“President Monson, you do have somewhere you need to be, and these men NEED TO LEAVE IMMEDIATELY.

I looked back to President Monson. He chuckled and winked.  “I didn’t want to go to that meeting anyway.”

I have thought often about that day with President Monson. It was good to know that the Prophet was just like my Grandfather, who, I believe, also knew the Lord.

I look forward to seeing them both, again.

President Thomas S Monson: 1927 – 2018

 

 

 

 

Angelique–God’s Messenger

She came among us.

A group of ex-pats, on assignment in Paris, we met each day at a sidewalk cafe near Montmartre to commiserate, and she came among us.

At first, we didn’t notice.

“I’ll have the foie gras,” my friend said. “I’ll have the croque-monsieur,” my other friend said.

“I’ll have the jambon-beurre,” I said. “I don’t have much time, today,” I said.

“Come on,” they said. “A French meal is a cultural experience.”.

We laughed. They said this every day. Three-hour lunches were not uncommon. I would often sit and watch the afternoon light soften into postcard Paris evenings.

“Alms,” she said, her voice soft, barely audible above the noise of traffic and street musicians.

My friends did not hear, or pretended not to hear. They continued their tales of exploits and conquests, stories not yet written, not yet published.

“Alms, she said again, closer.

I lost the train of conversation as I watched her slowly shuffle over the cobblestone, her cup held out, rattling the few coins she had collected, her cane tapping out of rhythm.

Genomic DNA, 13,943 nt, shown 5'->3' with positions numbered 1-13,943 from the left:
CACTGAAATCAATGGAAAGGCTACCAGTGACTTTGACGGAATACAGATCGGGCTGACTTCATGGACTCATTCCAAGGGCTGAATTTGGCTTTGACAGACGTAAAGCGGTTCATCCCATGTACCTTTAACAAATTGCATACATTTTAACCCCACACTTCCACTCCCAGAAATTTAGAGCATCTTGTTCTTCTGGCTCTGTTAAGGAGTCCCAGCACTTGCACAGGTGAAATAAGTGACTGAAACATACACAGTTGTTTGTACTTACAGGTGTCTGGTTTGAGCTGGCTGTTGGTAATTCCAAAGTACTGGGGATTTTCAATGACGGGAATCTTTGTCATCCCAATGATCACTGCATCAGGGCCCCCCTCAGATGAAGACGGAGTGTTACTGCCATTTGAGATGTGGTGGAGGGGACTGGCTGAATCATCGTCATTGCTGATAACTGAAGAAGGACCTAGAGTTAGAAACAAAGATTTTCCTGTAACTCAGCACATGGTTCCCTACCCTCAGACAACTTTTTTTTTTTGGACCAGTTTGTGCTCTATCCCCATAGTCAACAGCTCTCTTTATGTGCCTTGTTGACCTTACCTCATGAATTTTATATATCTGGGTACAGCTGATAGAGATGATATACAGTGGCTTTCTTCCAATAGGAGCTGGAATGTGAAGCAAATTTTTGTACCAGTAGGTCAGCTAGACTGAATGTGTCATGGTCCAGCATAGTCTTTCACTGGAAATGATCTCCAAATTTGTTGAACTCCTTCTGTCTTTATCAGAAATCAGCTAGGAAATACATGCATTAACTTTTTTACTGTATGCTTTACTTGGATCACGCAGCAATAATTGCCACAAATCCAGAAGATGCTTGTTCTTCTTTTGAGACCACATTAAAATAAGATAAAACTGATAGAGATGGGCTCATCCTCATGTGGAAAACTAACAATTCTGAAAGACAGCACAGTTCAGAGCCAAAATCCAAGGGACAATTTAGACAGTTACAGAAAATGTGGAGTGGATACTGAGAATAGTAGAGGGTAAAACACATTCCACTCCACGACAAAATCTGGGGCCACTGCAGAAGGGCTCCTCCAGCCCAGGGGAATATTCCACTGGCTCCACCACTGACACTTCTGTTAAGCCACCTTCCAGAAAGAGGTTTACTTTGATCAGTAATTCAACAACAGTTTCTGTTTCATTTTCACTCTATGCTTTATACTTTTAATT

“Votre nourriture, les messieurs.” A waiter placed our food on the table and hurried away.

“Alms.”

“Allez-vous en,” my friend said, “Go away.”

“Je ne parle pas français,” my other friend said, as if not speaking french would relieve us of guilt.

The woman looked up. She looked at me.  She was old and bent, crippled, and dirty.

“Homeless,” my friend said.

“Smelly,” my other friend said.

Our eyes met. Suddenly, I could not tell how old she was.

“What is your name?” I asked, not sure why.

“Angelique,” she said. Her eyes sparkled. “It means…God’s messenger.” Her voice was light, airy, tinged with a french accent, but with no hint of age.

“Do you have a  message for me?”

“Oui,” she said.

“What is it?” I asked, feeling this moment held deep meaning.

She kept my gaze, then her eyes traveled down over my Columbia shirt and pants and she looked at the cobblestones. It was as if the full moon had set. I could no longer see her eyes.

“Alms,” she said softly. “L’aumône pour les pauvres.”

The moment was gone.

I’m not sure what I was expecting, maybe some great insight from deity, delivered through Angelique, God’s messenger. Perhaps an answer to the perplexing question of what I should really do with my life. I don’t know. I did not receive the grand message I was hoping for.

Gypsy beggar.
Amidst the plenty of Paris, an old woman begs for alms.

The old woman held out her cup, expectantly.

I took a coin from my pocket and dropped it in. It clinked against  the other coins. She looked up again.

“Merci beaucoup,” she said. “Dieu vous protège.” Once again, her eyes were bright, blue. I nodded and she ambled away, clinking and tapping.

“I think Paris should do a better job with the homeless population,” my friend said.

“I agree,” my other friend said.

“Alms,” I heard her softly say. “L’aumône pour les pauvres.”

The Eiffel Tower
A vintage rainy day in Paris.